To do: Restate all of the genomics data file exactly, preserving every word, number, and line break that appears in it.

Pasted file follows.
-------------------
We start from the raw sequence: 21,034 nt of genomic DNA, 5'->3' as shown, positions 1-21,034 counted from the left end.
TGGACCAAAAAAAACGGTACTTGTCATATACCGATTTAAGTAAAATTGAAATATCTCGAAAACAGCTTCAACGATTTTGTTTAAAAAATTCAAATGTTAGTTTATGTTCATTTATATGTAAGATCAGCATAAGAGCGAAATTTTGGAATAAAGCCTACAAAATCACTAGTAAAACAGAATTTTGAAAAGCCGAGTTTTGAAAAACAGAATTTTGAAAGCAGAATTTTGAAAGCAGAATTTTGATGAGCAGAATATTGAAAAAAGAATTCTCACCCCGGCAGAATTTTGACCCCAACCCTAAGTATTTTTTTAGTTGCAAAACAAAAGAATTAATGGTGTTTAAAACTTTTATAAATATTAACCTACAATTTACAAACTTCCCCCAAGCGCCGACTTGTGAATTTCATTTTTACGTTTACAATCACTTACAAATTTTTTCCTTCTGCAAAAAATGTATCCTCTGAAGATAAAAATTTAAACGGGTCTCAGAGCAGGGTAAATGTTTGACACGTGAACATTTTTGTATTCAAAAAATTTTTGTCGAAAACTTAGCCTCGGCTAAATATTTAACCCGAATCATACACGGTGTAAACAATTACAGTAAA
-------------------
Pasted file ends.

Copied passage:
We start from the raw sequence: 21,034 nt of genomic DNA, 5'->3' as shown, positions 1-21,034 counted from the left end.
TGGACCAAAAAAAACGGTACTTGTCATATACCGATTTAAGTAAAATTGAAATATCTCGAAAACAGCTTCAACGATTTTGTTTAAAAAATTCAAATGTTAGTTTATGTTCATTTATATGTAAGATCAGCATAAGAGCGAAATTTTGGAATAAAGCCTACAAAATCACTAGTAAAACAGAATTTTGAAAAGCCGAGTTTTGAAAAACAGAATTTTGAAAGCAGAATTTTGAAAGCAGAATTTTGATGAGCAGAATATTGAAAAAAGAATTCTCACCCCGGCAGAATTTTGACCCCAACCCTAAGTATTTTTTTAGTTGCAAAACAAAAGAATTAATGGTGTTTAAAACTTTTATAAATATTAACCTACAATTTACAAACTTCCCCCAAGCGCCGACTTGTGAATTTCATTTTTACGTTTACAATCACTTACAAATTTTTTCCTTCTGCAAAAAATGTATCCTCTGAAGATAAAAATTTAAACGGGTCTCAGAGCAGGGTAAATGTTTGACACGTGAACATTTTTGTATTCAAAAAATTTTTGTCGAAAACTTAGCCTCGGCTAAATATTTAACCCGAATCATACACGGTGTAAACAATTACAGTAAA